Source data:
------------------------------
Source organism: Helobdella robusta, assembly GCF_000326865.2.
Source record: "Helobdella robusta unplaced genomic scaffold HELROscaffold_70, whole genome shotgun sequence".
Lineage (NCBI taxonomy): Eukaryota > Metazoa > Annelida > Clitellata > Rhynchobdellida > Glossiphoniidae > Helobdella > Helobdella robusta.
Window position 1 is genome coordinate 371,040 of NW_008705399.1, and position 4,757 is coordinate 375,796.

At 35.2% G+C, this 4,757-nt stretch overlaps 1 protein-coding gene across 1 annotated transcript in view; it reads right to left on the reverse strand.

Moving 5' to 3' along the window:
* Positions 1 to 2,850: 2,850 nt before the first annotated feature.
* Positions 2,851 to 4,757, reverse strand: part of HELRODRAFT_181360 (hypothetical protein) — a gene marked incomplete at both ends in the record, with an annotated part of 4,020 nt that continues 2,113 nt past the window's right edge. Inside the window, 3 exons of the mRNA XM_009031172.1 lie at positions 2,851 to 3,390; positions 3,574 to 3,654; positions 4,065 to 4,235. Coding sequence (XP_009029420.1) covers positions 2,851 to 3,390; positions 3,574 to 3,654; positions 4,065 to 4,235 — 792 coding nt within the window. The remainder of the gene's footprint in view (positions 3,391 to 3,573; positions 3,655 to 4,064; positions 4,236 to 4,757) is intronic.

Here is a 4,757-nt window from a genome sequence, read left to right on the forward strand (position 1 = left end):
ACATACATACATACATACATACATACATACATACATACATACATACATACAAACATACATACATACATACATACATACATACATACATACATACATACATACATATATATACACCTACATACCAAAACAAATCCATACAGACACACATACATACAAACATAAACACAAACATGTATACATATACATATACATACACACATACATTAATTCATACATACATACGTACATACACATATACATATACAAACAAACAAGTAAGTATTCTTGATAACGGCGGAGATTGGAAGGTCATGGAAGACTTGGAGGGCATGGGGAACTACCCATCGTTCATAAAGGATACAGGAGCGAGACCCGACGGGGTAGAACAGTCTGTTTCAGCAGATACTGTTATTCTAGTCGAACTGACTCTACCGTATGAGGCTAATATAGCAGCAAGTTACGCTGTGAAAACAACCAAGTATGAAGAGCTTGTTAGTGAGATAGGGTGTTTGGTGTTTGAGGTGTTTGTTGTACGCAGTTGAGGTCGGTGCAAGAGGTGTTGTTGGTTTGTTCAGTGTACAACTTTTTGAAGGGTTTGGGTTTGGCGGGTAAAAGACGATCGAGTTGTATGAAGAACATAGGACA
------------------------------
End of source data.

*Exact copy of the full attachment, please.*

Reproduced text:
Source organism: Helobdella robusta, assembly GCF_000326865.2.
Source record: "Helobdella robusta unplaced genomic scaffold HELROscaffold_70, whole genome shotgun sequence".
Lineage (NCBI taxonomy): Eukaryota > Metazoa > Annelida > Clitellata > Rhynchobdellida > Glossiphoniidae > Helobdella > Helobdella robusta.
Window position 1 is genome coordinate 371,040 of NW_008705399.1, and position 4,757 is coordinate 375,796.

At 35.2% G+C, this 4,757-nt stretch overlaps 1 protein-coding gene across 1 annotated transcript in view; it reads right to left on the reverse strand.

Moving 5' to 3' along the window:
* Positions 1 to 2,850: 2,850 nt before the first annotated feature.
* Positions 2,851 to 4,757, reverse strand: part of HELRODRAFT_181360 (hypothetical protein) — a gene marked incomplete at both ends in the record, with an annotated part of 4,020 nt that continues 2,113 nt past the window's right edge. Inside the window, 3 exons of the mRNA XM_009031172.1 lie at positions 2,851 to 3,390; positions 3,574 to 3,654; positions 4,065 to 4,235. Coding sequence (XP_009029420.1) covers positions 2,851 to 3,390; positions 3,574 to 3,654; positions 4,065 to 4,235 — 792 coding nt within the window. The remainder of the gene's footprint in view (positions 3,391 to 3,573; positions 3,655 to 4,064; positions 4,236 to 4,757) is intronic.

Here is a 4,757-nt window from a genome sequence, read left to right on the forward strand (position 1 = left end):
ACATACATACATACATACATACATACATACATACATACATACATACATACAAACATACATACATACATACATACATACATACATACATACATACATACATACATATATATACACCTACATACCAAAACAAATCCATACAGACACACATACATACAAACATAAACACAAACATGTATACATATACATATACATACACACATACATTAATTCATACATACATACGTACATACACATATACATATACAAACAAACAAGTAAGTATTCTTGATAACGGCGGAGATTGGAAGGTCATGGAAGACTTGGAGGGCATGGGGAACTACCCATCGTTCATAAAGGATACAGGAGCGAGACCCGACGGGGTAGAACAGTCTGTTTCAGCAGATACTGTTATTCTAGTCGAACTGACTCTACCGTATGAGGCTAATATAGCAGCAAGTTACGCTGTGAAAACAACCAAGTATGAAGAGCTTGTTAGTGAGATAGGGTGTTTGGTGTTTGAGGTGTTTGTTGTACGCAGTTGAGGTCGGTGCAAGAGGTGTTGTTGGTTTGTTCAGTGTACAACTTTTTGAAGGGTTTGGGTTTGGCGGGTAAAAGACGATCGAGTTGTATGAAGAACATAGGACA